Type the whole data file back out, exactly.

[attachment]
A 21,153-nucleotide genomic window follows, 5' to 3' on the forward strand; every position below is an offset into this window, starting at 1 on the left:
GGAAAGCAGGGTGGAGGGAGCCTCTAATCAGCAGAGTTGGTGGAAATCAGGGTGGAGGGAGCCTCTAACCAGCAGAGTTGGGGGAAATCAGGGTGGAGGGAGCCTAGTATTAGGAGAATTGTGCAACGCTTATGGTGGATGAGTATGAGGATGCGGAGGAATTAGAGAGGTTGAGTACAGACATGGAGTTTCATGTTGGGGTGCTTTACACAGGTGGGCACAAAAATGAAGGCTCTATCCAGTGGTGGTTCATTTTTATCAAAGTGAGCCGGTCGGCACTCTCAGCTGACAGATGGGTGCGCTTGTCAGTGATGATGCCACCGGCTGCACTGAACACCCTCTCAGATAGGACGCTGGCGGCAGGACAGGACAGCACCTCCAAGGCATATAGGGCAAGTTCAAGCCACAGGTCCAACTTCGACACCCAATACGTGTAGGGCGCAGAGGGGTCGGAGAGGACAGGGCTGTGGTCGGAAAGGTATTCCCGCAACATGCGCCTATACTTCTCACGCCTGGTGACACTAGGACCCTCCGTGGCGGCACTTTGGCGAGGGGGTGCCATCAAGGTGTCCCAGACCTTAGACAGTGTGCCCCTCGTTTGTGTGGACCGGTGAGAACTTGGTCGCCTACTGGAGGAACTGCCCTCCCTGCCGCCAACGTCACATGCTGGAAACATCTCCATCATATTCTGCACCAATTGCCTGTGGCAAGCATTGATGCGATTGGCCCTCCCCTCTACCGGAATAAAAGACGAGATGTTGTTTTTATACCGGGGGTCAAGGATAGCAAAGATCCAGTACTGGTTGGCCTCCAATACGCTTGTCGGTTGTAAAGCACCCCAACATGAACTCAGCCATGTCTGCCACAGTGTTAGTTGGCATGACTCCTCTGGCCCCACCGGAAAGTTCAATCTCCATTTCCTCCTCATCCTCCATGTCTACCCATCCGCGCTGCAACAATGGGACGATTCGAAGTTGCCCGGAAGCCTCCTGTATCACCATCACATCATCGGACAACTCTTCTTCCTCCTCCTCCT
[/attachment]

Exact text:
A 21,153-nucleotide genomic window follows, 5' to 3' on the forward strand; every position below is an offset into this window, starting at 1 on the left:
GGAAAGCAGGGTGGAGGGAGCCTCTAATCAGCAGAGTTGGTGGAAATCAGGGTGGAGGGAGCCTCTAACCAGCAGAGTTGGGGGAAATCAGGGTGGAGGGAGCCTAGTATTAGGAGAATTGTGCAACGCTTATGGTGGATGAGTATGAGGATGCGGAGGAATTAGAGAGGTTGAGTACAGACATGGAGTTTCATGTTGGGGTGCTTTACACAGGTGGGCACAAAAATGAAGGCTCTATCCAGTGGTGGTTCATTTTTATCAAAGTGAGCCGGTCGGCACTCTCAGCTGACAGATGGGTGCGCTTGTCAGTGATGATGCCACCGGCTGCACTGAACACCCTCTCAGATAGGACGCTGGCGGCAGGACAGGACAGCACCTCCAAGGCATATAGGGCAAGTTCAAGCCACAGGTCCAACTTCGACACCCAATACGTGTAGGGCGCAGAGGGGTCGGAGAGGACAGGGCTGTGGTCGGAAAGGTATTCCCGCAACATGCGCCTATACTTCTCACGCCTGGTGACACTAGGACCCTCCGTGGCGGCACTTTGGCGAGGGGGTGCCATCAAGGTGTCCCAGACCTTAGACAGTGTGCCCCTCGTTTGTGTGGACCGGTGAGAACTTGGTCGCCTACTGGAGGAACTGCCCTCCCTGCCGCCAACGTCACATGCTGGAAACATCTCCATCATATTCTGCACCAATTGCCTGTGGCAAGCATTGATGCGATTGGCCCTCCCCTCTACCGGAATAAAAGACGAGATGTTGTTTTTATACCGGGGGTCAAGGATAGCAAAGATCCAGTACTGGTTGGCCTCCAATACGCTTGTCGGTTGTAAAGCACCCCAACATGAACTCAGCCATGTCTGCCACAGTGTTAGTTGGCATGACTCCTCTGGCCCCACCGGAAAGTTCAATCTCCATTTCCTCCTCATCCTCCATGTCTACCCATCCGCGCTGCAACAATGGGACGATTCGAAGTTGCCCGGAAGCCTCCTGTATCACCATCACATCATCGGACAACTCTTCTTCCTCCTCCTCCT